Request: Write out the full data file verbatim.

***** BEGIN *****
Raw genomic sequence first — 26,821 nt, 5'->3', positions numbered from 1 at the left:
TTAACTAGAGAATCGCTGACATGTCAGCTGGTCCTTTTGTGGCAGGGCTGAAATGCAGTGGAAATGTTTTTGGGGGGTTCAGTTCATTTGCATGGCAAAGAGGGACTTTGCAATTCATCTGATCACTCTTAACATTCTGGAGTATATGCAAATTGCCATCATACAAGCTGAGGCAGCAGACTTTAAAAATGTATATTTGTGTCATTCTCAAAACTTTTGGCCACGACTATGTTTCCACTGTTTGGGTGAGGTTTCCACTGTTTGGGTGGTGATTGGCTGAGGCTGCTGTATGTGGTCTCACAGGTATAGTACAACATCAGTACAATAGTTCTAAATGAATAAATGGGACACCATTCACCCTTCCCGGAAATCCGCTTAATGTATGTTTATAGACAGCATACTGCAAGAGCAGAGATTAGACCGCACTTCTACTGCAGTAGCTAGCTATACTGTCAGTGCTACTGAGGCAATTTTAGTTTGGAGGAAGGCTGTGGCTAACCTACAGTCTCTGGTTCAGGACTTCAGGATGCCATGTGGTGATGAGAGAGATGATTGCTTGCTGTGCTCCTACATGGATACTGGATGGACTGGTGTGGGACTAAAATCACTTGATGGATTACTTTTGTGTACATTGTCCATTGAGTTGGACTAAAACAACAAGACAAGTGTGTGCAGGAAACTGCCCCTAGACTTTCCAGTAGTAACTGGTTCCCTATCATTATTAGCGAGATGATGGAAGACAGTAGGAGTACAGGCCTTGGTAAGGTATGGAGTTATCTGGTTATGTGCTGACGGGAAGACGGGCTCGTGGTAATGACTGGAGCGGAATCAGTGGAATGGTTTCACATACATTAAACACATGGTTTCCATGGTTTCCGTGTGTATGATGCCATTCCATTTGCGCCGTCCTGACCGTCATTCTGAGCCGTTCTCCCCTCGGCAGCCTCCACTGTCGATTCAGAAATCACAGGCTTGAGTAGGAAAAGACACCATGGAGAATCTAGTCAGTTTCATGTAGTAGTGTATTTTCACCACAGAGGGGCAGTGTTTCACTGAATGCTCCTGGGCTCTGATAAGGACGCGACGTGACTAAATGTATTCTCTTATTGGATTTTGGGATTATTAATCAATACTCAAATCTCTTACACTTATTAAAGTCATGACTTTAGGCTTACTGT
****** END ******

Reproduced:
Raw genomic sequence first — 26,821 nt, 5'->3', positions numbered from 1 at the left:
TTAACTAGAGAATCGCTGACATGTCAGCTGGTCCTTTTGTGGCAGGGCTGAAATGCAGTGGAAATGTTTTTGGGGGGTTCAGTTCATTTGCATGGCAAAGAGGGACTTTGCAATTCATCTGATCACTCTTAACATTCTGGAGTATATGCAAATTGCCATCATACAAGCTGAGGCAGCAGACTTTAAAAATGTATATTTGTGTCATTCTCAAAACTTTTGGCCACGACTATGTTTCCACTGTTTGGGTGAGGTTTCCACTGTTTGGGTGGTGATTGGCTGAGGCTGCTGTATGTGGTCTCACAGGTATAGTACAACATCAGTACAATAGTTCTAAATGAATAAATGGGACACCATTCACCCTTCCCGGAAATCCGCTTAATGTATGTTTATAGACAGCATACTGCAAGAGCAGAGATTAGACCGCACTTCTACTGCAGTAGCTAGCTATACTGTCAGTGCTACTGAGGCAATTTTAGTTTGGAGGAAGGCTGTGGCTAACCTACAGTCTCTGGTTCAGGACTTCAGGATGCCATGTGGTGATGAGAGAGATGATTGCTTGCTGTGCTCCTACATGGATACTGGATGGACTGGTGTGGGACTAAAATCACTTGATGGATTACTTTTGTGTACATTGTCCATTGAGTTGGACTAAAACAACAAGACAAGTGTGTGCAGGAAACTGCCCCTAGACTTTCCAGTAGTAACTGGTTCCCTATCATTATTAGCGAGATGATGGAAGACAGTAGGAGTACAGGCCTTGGTAAGGTATGGAGTTATCTGGTTATGTGCTGACGGGAAGACGGGCTCGTGGTAATGACTGGAGCGGAATCAGTGGAATGGTTTCACATACATTAAACACATGGTTTCCATGGTTTCCGTGTGTATGATGCCATTCCATTTGCGCCGTCCTGACCGTCATTCTGAGCCGTTCTCCCCTCGGCAGCCTCCACTGTCGATTCAGAAATCACAGGCTTGAGTAGGAAAAGACACCATGGAGAATCTAGTCAGTTTCATGTAGTAGTGTATTTTCACCACAGAGGGGCAGTGTTTCACTGAATGCTCCTGGGCTCTGATAAGGACGCGACGTGACTAAATGTATTCTCTTATTGGATTTTGGGATTATTAATCAATACTCAAATCTCTTACACTTATTAAAGTCATGACTTTAGGCTTACTGT